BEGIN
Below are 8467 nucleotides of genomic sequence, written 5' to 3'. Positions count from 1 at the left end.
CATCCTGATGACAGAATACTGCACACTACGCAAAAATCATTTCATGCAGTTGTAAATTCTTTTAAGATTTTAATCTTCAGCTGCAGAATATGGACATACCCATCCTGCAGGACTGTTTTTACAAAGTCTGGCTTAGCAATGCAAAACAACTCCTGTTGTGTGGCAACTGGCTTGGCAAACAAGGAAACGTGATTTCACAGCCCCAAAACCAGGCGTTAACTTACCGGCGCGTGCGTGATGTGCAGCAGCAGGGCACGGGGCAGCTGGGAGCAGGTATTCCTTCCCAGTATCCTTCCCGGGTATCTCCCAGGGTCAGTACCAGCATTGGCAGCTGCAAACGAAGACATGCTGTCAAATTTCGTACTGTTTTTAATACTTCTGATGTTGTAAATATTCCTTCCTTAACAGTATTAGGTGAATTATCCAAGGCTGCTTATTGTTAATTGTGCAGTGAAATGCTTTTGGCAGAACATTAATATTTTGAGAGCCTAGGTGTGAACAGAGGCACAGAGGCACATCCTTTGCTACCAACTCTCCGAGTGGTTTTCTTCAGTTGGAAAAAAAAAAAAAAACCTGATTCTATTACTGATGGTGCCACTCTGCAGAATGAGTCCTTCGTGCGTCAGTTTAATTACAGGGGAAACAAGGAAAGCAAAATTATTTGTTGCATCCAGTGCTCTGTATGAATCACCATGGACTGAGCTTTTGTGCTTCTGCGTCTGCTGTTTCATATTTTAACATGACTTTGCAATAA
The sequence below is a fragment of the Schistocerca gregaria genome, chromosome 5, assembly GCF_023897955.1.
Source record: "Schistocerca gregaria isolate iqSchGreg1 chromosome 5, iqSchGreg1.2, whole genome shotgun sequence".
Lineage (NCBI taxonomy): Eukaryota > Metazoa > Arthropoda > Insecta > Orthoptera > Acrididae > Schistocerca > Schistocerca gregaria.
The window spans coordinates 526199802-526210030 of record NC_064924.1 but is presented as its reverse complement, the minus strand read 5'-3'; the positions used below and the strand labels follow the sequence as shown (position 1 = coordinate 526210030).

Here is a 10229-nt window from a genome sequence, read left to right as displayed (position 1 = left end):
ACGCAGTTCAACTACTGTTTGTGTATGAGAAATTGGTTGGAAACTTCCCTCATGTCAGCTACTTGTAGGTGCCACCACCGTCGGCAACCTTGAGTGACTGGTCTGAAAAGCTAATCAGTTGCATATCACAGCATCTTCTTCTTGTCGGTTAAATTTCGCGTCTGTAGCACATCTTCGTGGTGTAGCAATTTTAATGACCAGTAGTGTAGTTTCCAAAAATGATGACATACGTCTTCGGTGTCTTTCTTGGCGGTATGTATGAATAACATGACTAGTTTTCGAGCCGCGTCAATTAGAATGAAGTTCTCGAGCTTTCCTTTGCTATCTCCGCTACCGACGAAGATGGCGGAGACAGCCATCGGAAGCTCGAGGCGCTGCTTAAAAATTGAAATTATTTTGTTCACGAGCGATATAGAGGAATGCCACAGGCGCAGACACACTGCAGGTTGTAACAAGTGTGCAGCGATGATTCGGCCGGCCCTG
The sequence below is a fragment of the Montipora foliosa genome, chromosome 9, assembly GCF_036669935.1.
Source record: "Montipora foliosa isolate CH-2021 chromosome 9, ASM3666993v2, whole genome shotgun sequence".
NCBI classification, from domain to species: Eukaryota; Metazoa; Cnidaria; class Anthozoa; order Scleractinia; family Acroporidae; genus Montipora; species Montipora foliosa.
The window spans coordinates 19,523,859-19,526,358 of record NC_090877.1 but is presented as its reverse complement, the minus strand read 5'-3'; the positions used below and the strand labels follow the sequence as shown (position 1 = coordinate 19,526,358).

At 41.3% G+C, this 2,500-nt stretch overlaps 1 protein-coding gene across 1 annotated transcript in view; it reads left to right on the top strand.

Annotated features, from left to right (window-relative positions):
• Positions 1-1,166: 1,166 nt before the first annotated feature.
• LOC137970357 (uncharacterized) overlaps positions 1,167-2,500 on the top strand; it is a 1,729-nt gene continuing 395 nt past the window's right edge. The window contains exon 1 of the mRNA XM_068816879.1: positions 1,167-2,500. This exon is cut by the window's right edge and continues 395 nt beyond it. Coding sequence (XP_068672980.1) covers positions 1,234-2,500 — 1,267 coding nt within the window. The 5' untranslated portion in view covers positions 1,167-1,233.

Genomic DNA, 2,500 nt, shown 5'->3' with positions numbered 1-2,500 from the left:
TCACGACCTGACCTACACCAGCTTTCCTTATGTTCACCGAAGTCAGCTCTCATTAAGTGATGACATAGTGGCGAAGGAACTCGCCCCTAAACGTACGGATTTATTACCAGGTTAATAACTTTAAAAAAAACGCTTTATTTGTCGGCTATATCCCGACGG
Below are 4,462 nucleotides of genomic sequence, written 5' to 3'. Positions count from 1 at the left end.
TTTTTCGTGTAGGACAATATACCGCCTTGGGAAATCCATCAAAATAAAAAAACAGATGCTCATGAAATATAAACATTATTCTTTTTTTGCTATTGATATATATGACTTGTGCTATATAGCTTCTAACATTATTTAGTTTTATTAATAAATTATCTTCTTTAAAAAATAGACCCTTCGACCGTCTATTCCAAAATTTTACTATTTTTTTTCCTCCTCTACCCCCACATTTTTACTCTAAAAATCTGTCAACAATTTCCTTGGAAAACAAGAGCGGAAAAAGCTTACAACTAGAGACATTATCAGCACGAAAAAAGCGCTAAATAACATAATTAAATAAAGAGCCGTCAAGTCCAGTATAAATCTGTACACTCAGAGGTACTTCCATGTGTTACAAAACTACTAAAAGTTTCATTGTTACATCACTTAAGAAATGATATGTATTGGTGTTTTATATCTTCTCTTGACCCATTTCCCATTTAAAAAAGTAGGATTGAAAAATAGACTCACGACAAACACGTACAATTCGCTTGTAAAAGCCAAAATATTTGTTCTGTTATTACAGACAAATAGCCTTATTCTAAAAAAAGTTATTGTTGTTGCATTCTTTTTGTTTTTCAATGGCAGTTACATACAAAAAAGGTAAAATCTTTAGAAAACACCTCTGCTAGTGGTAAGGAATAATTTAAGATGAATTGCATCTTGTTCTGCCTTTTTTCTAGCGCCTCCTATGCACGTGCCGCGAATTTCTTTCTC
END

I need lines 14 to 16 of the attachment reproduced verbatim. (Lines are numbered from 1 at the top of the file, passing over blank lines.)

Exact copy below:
Annotated features, from left to right (window-relative positions):
• Positions 1-1,166: 1,166 nt before the first annotated feature.
• LOC137970357 (uncharacterized) overlaps positions 1,167-2,500 on the top strand; it is a 1,729-nt gene continuing 395 nt past the window's right edge. The window contains exon 1 of the mRNA XM_068816879.1: positions 1,167-2,500. This exon is cut by the window's right edge and continues 395 nt beyond it. Coding sequence (XP_068672980.1) covers positions 1,234-2,500 — 1,267 coding nt within the window. The 5' untranslated portion in view covers positions 1,167-1,233.